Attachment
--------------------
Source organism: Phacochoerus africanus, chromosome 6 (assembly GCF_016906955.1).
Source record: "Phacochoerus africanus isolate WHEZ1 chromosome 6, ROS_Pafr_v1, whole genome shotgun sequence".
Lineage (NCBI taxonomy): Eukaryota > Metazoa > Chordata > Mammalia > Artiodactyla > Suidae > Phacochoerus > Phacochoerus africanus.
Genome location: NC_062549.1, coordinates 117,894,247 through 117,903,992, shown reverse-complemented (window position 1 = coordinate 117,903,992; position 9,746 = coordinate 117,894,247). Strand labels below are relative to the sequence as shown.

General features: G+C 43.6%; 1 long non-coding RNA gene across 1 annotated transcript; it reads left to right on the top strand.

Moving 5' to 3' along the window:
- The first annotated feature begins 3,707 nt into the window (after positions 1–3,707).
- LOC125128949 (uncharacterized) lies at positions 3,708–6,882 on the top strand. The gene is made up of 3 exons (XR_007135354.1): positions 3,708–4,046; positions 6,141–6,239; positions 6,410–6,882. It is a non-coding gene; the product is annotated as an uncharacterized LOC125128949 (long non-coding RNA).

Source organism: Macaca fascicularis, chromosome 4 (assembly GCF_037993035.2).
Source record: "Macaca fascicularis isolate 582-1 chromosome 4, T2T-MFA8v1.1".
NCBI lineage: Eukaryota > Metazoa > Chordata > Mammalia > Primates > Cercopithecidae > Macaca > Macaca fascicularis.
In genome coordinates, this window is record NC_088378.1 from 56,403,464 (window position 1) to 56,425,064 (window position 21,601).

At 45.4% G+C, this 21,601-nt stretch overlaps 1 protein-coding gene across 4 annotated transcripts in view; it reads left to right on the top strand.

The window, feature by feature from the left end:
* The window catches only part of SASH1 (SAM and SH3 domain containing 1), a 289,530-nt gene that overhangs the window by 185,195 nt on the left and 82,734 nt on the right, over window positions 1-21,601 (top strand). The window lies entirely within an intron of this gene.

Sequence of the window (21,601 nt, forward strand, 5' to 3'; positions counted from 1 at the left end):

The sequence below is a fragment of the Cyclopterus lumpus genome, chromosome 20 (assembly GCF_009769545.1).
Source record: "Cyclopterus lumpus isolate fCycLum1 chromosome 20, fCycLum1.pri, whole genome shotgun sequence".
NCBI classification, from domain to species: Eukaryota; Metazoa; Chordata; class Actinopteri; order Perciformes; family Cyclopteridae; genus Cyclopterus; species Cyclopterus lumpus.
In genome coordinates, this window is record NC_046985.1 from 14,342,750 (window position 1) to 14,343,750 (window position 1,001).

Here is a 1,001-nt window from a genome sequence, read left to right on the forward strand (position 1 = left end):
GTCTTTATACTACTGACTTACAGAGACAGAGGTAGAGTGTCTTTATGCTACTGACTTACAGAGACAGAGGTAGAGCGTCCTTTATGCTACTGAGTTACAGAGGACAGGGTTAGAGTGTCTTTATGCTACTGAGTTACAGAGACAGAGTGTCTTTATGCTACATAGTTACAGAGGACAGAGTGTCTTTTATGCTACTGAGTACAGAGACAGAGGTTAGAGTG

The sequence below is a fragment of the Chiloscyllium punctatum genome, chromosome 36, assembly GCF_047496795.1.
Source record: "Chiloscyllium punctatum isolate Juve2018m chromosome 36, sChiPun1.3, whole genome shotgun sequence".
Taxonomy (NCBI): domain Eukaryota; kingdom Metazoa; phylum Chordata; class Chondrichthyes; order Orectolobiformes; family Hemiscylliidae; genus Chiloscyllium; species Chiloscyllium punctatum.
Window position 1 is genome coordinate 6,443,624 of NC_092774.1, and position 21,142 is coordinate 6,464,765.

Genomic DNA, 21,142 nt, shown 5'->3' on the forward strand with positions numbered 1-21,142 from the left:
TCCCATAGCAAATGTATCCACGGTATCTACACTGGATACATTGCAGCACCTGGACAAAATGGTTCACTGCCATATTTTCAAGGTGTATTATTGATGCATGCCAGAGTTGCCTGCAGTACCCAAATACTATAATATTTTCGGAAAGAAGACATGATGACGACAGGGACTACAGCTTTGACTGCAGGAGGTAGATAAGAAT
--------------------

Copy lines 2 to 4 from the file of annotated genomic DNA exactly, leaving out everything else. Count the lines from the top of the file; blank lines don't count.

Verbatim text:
Source record: "Phacochoerus africanus isolate WHEZ1 chromosome 6, ROS_Pafr_v1, whole genome shotgun sequence".
Lineage (NCBI taxonomy): Eukaryota > Metazoa > Chordata > Mammalia > Artiodactyla > Suidae > Phacochoerus > Phacochoerus africanus.
Genome location: NC_062549.1, coordinates 117,894,247 through 117,903,992, shown reverse-complemented (window position 1 = coordinate 117,903,992; position 9,746 = coordinate 117,894,247). Strand labels below are relative to the sequence as shown.